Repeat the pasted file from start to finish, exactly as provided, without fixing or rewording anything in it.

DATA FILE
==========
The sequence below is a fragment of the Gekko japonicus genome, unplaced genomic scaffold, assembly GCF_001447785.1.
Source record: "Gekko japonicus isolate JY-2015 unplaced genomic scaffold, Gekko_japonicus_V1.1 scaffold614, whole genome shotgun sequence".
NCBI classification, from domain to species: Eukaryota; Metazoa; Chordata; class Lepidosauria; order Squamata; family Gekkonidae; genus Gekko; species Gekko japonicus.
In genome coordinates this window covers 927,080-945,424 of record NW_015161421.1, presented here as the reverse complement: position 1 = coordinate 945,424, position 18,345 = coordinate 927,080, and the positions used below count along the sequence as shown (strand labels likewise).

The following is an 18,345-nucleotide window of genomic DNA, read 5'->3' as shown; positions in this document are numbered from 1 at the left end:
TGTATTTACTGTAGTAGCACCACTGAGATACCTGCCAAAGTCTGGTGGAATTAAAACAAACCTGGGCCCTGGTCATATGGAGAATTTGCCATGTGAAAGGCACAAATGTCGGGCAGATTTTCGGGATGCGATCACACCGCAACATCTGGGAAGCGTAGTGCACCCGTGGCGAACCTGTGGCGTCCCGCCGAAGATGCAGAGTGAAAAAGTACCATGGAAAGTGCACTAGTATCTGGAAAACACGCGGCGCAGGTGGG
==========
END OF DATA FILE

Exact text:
The sequence below is a fragment of the Gekko japonicus genome, unplaced genomic scaffold, assembly GCF_001447785.1.
Source record: "Gekko japonicus isolate JY-2015 unplaced genomic scaffold, Gekko_japonicus_V1.1 scaffold614, whole genome shotgun sequence".
NCBI classification, from domain to species: Eukaryota; Metazoa; Chordata; class Lepidosauria; order Squamata; family Gekkonidae; genus Gekko; species Gekko japonicus.
In genome coordinates this window covers 927,080-945,424 of record NW_015161421.1, presented here as the reverse complement: position 1 = coordinate 945,424, position 18,345 = coordinate 927,080, and the positions used below count along the sequence as shown (strand labels likewise).

The following is an 18,345-nucleotide window of genomic DNA, read 5'->3' as shown; positions in this document are numbered from 1 at the left end:
TGTATTTACTGTAGTAGCACCACTGAGATACCTGCCAAAGTCTGGTGGAATTAAAACAAACCTGGGCCCTGGTCATATGGAGAATTTGCCATGTGAAAGGCACAAATGTCGGGCAGATTTTCGGGATGCGATCACACCGCAACATCTGGGAAGCGTAGTGCACCCGTGGCGAACCTGTGGCGTCCCGCCGAAGATGCAGAGTGAAAAAGTACCATGGAAAGTGCACTAGTATCTGGAAAACACGCGGCGCAGGTGGG